Veterinary practice owners and managers often find marketing to be a somewhat daunting challenge. They aren't sure where to
spend money, they may not know which marketing expenditures are most effective and finding the resources to devote to marketing
can be a significant barrier to execution of plans. Since effective marketing can positively affect profitability, it is wise
to identify which marketing initiatives are most beneficial and then focus on the successful execution of a marketing plan.
Veterinarians often decide whether to spend money on specific marketing efforts based on a gut feeling as to whether the initiative
seems like a good idea and/or based on whether the current cash flow exists to pay for the project. The problem with this
decision-making process is that there is not sufficient consideration given to whether the marketing efforts will be effective
in meeting the practice goals. This haphazard approach also ignores the importance of calculating whether the marketing initiatives
will have a favorable return on investment for the practice. Why spend money on marketing if you haven't defined the outcome
desired and forecast a favorable result?
Some practice owners establish an annual budget for marketing determined as a percentage of revenue or merely based on a figure
they are comfortable spending. While it is wise to establish a budget for your marketing plan, this approach to spending is
flawed. It doesn't take into consideration relevant factors such as the size or age of the practice, the competitive environment,
and available resources. Is it fair to say that a large, multi-specialty practice should spend three times as much on marketing
as a practice one-third its size? Maybe. Maybe not. Arbitrary marketing budgets don't factor in the need to look at establishing
desired outcomes and the importance of marketing to your goals.
Devote time to strategic planning
Organization and planning is the foundation for successful marketing plans. Before writing a marketing plan, every practice
should engage in strategic planning. Strategic planning starts with developing a clear vision, mission and goals for the practice.
The mission statement usually defines the core purpose of the organization while the vision is generally a loftier statement
that creates a picture for where the practice wants to be- it is more long-term in focus. This process creates a foundation
for marketing efforts and guides decisions made in marketing planning. Marketing initiatives need to be consistent with the
mission, vision and goals of the business.
Strategic planning also includes a situational analysis or SWOT analysis which refers to strengths, weaknesses, opportunities
and threats of the business. Strengths and weaknesses involve an internal assessment of the business while opportunities and
threats involve an external focus on the competitive environment. A thorough SWOT analysis helps practices focus on developing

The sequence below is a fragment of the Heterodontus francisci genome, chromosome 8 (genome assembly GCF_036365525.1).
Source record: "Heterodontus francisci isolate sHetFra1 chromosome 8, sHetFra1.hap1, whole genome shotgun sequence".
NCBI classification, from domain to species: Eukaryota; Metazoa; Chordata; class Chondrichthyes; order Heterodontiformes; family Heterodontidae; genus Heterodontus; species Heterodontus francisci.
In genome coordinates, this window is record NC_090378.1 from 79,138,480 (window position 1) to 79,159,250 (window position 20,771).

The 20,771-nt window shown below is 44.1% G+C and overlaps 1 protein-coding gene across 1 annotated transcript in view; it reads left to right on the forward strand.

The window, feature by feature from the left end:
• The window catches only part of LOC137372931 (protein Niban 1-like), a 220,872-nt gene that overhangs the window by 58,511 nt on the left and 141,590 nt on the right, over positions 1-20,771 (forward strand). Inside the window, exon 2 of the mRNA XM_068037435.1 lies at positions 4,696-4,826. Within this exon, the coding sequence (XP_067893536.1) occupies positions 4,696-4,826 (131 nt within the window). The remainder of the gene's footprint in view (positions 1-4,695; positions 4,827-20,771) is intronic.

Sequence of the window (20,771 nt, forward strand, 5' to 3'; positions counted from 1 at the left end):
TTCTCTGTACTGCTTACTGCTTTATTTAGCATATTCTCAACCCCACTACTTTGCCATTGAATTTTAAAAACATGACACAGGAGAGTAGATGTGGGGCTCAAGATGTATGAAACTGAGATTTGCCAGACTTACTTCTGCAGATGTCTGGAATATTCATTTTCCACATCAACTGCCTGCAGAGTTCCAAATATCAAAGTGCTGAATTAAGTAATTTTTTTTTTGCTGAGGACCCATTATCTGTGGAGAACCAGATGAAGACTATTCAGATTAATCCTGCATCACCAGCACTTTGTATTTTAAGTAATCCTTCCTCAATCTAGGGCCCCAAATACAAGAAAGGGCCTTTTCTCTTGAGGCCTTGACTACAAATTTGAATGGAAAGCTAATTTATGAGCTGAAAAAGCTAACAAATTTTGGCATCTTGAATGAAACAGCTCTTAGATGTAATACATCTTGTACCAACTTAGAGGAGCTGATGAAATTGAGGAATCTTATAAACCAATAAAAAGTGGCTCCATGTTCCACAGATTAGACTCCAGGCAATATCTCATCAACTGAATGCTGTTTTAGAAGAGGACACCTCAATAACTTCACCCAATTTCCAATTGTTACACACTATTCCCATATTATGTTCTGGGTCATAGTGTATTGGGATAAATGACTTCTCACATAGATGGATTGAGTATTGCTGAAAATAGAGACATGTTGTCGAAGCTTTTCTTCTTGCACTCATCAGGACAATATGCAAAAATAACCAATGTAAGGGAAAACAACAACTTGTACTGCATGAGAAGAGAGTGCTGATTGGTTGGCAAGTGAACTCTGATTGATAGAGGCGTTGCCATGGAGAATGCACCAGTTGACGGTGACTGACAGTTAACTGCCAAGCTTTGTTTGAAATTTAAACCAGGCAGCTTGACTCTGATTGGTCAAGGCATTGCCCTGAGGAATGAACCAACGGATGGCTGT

appropriate and effective marketing objectives. For example, if the SWOT revealed that client service is a weakness due to
some communication problems, then marketing efforts should center on improving service. Likewise, if a potential threat to
the business is reduction in caseload due to competition, then marketing efforts should center on how to minimize or overcome
After strategic planning, begin to assess the greatest opportunities to grow and promote the practice. This marketing planning
process includes analyzing financial data and trends which will help guide marketing decisions. For example, are revenues
increasing, decreasing or stagnant? Which profit centers are stagnant or decreasing? Are new client numbers per month stagnant
or declining? How does the practice measure up based on industry benchmarks?
Next, consider the information gathered from the SWOT analysis. Is client service mediocre or exceptional? Does the practice
need to consider offering new services to be competitive? Does the staff need further training in client communication? Answering
these types of questions helps to focus marketing initiatives on those that are best for the practice. It is beneficial to
involve staff in the planning stages since team members often have creative ideas for marketing and excellent feedback regarding
how to best execute marketing tactics.
Marketing planning also involves identifying target markets and decisions on how to balance internal and external marketing
Identifying specific target markets for marketing initiatives can be valuable to increase the effectiveness of marketing plans.
Target markets are the group of clients the practice wishes to attract. Target markets may be further divided by market segmentation
which refers to dividing markets into specific groups based on specific criteria. Examples of specific target markets include:
cat owners, dog owners, potential new clients from specific neighborhoods, clients with senior pets, members of the Greyhound
rescue club, clients who do not visit the practice annually, etc.
Internal marketing refers to efforts to increase utilization of services by existing clients. Internal marketing also refers
to efforts by the practice to train and motivate staff to work together as a team to better meet client needs. Examples of
internal marketing include improvements to client service, efforts to increase utilization of a particular service such as
dentistry, offering new services to clients, staff training, and client education to enhance compliance.
External marketing refers to the written or verbal communication aimed at attracting new clients. It also involves efforts
to promote and increase awareness of the practice. Examples of external marketing include advertising, targeted mailings to
pet owners, radio spots, newspaper or magazine articles, and participation in community events.